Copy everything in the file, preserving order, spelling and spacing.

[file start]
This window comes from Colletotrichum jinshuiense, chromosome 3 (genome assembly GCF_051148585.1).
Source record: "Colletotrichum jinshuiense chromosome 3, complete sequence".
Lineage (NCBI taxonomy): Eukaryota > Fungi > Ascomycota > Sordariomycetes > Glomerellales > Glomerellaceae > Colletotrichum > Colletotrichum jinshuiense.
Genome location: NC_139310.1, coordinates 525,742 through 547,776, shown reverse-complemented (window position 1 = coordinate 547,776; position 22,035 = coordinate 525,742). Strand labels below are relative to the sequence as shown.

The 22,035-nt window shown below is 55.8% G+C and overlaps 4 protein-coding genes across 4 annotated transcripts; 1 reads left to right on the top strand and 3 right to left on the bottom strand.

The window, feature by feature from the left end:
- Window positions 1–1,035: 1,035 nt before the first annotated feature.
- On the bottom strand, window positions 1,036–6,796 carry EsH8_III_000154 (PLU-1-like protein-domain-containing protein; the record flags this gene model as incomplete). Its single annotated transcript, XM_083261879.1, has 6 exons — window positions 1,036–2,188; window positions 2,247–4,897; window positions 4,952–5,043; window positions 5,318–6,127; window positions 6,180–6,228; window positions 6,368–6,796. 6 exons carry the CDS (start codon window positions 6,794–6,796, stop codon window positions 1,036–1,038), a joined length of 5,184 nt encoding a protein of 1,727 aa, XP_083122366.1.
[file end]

This window comes from Colletotrichum jinshuiense, chromosome 3 (genome assembly GCF_051148585.1).
Source record: "Colletotrichum jinshuiense chromosome 3, complete sequence".
Lineage (NCBI taxonomy): Eukaryota > Fungi > Ascomycota > Sordariomycetes > Glomerellales > Glomerellaceae > Colletotrichum > Colletotrichum jinshuiense.
Genome location: NC_139310.1, coordinates 525,742 through 547,776, shown reverse-complemented (window position 1 = coordinate 547,776; position 22,035 = coordinate 525,742). Strand labels below are relative to the sequence as shown.

The 22,035-nt window shown below is 55.8% G+C and overlaps 4 protein-coding genes across 4 annotated transcripts; 1 reads left to right on the top strand and 3 right to left on the bottom strand.

The window, feature by feature from the left end:
- Window positions 1–1,035: 1,035 nt before the first annotated feature.
- On the bottom strand, window positions 1,036–6,796 carry EsH8_III_000154 (PLU-1-like protein-domain-containing protein; the record flags this gene model as incomplete). Its single annotated transcript, XM_083261879.1, has 6 exons — window positions 1,036–2,188; window positions 2,247–4,897; window positions 4,952–5,043; window positions 5,318–6,127; window positions 6,180–6,228; window positions 6,368–6,796. 6 exons carry the CDS (start codon window positions 6,794–6,796, stop codon window positions 1,036–1,038), a joined length of 5,184 nt encoding a protein of 1,727 aa, XP_083122366.1.